Reconsider the Way You Protect New Ideas

Most corporate legal departments have established processes to translate new ideas into patents. In many companies this approach is automatic, and trade secrets are not part of the conversation. Developments in both patent and trade secret law, however, suggest that it is time to revisit this approach. There is increasing appreciation for the flexibility of trade secret protection.

A wide range of information that can qualify for trade secret protection cannot be patented – for example customer lists, pricing and cost data, business plans and software code. Unlike patents, trade secret protection is not limited by time. So long as its holder can maintain secrecy, a trade secret can last forever. Unlike patents, trade secret damages can include compensation for unjust enrichment, and preliminary and permanent injunctive relief is commonly granted in trade secret cases.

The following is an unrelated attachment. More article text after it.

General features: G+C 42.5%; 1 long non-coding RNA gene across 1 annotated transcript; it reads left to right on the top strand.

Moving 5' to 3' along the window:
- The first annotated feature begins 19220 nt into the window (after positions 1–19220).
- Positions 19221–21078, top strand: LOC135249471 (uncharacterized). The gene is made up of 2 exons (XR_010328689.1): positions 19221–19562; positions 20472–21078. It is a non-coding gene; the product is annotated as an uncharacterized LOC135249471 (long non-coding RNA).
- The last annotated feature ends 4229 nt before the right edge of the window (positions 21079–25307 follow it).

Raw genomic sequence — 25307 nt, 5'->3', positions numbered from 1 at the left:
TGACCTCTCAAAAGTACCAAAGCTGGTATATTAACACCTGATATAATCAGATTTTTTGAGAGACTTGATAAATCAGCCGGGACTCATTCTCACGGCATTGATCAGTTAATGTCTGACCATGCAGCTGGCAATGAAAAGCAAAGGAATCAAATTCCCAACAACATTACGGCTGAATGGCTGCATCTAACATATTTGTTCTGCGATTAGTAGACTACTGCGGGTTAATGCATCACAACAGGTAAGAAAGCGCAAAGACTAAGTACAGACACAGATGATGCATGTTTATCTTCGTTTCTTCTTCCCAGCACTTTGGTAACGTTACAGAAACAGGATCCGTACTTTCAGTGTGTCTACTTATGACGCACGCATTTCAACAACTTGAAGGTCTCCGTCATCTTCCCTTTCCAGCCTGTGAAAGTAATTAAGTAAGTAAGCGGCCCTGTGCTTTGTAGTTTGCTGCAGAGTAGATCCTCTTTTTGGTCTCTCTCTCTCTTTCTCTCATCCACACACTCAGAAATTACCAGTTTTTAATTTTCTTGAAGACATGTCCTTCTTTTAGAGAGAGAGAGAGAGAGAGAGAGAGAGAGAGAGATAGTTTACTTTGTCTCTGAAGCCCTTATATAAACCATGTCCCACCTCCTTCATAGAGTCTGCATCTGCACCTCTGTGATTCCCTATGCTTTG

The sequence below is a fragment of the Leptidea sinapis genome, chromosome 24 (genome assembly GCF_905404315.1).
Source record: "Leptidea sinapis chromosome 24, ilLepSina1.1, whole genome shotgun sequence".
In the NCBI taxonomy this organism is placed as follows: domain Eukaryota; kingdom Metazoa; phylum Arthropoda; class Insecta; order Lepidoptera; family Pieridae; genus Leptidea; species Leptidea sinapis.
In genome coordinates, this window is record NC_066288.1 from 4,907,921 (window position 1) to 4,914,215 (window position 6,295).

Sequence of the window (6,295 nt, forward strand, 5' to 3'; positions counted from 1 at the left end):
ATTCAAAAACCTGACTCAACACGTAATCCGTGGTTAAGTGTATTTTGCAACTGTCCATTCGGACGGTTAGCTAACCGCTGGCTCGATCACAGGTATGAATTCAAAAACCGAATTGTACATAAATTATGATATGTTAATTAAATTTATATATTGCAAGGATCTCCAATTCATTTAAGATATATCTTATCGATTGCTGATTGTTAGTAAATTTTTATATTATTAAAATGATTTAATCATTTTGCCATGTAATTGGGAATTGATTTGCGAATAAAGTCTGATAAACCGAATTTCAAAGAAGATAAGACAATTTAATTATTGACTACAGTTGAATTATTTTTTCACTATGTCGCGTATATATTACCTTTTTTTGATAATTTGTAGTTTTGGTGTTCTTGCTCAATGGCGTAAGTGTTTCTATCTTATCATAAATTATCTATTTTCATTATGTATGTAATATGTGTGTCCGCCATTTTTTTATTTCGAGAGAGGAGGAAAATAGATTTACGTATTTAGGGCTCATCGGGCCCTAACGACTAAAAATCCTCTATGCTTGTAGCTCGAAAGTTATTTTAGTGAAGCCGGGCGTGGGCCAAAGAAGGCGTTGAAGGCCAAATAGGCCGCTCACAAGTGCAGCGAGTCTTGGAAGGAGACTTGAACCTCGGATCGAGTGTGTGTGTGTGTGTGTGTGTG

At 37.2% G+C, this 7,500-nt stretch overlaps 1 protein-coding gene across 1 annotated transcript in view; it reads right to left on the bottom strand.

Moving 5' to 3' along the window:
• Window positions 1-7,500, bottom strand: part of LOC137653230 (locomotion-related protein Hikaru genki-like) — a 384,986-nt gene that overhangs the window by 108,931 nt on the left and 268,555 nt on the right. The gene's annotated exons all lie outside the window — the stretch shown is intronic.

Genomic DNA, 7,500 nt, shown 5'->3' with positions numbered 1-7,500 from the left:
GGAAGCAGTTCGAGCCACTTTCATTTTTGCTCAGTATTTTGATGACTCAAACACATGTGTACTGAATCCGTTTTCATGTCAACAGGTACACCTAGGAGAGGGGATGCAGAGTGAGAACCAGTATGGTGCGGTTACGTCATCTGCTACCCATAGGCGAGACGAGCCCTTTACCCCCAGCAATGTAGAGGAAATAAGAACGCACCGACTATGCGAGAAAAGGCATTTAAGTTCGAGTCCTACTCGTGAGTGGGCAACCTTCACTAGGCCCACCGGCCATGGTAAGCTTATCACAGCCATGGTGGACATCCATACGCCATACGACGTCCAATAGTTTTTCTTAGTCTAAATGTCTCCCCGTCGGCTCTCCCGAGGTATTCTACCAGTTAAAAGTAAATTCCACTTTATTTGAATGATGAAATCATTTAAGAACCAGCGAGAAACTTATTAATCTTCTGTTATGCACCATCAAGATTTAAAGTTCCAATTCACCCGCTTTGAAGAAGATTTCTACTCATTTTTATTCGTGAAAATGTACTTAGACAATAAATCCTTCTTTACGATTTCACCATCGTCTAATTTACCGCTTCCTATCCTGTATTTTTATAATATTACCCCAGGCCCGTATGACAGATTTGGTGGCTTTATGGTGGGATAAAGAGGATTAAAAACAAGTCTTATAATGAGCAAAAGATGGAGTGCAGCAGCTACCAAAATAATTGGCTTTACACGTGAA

The patenting process has also become very expensive. The average cost to obtain a relatively complex patent in the United States is over $10,000. This does not include the costs of protection outside the United States. The average annual budget for the intellectual property departments for large companies, which are typically the most dedicated to steering new ideas through the patent process, is over $6 million.

The author suggests three scenarios in which trade secret protection may prove superior to patenting: When the commercial value is uncertain; when the new idea cannot be reverse engineered; and when the new idea may not qualify for a patent.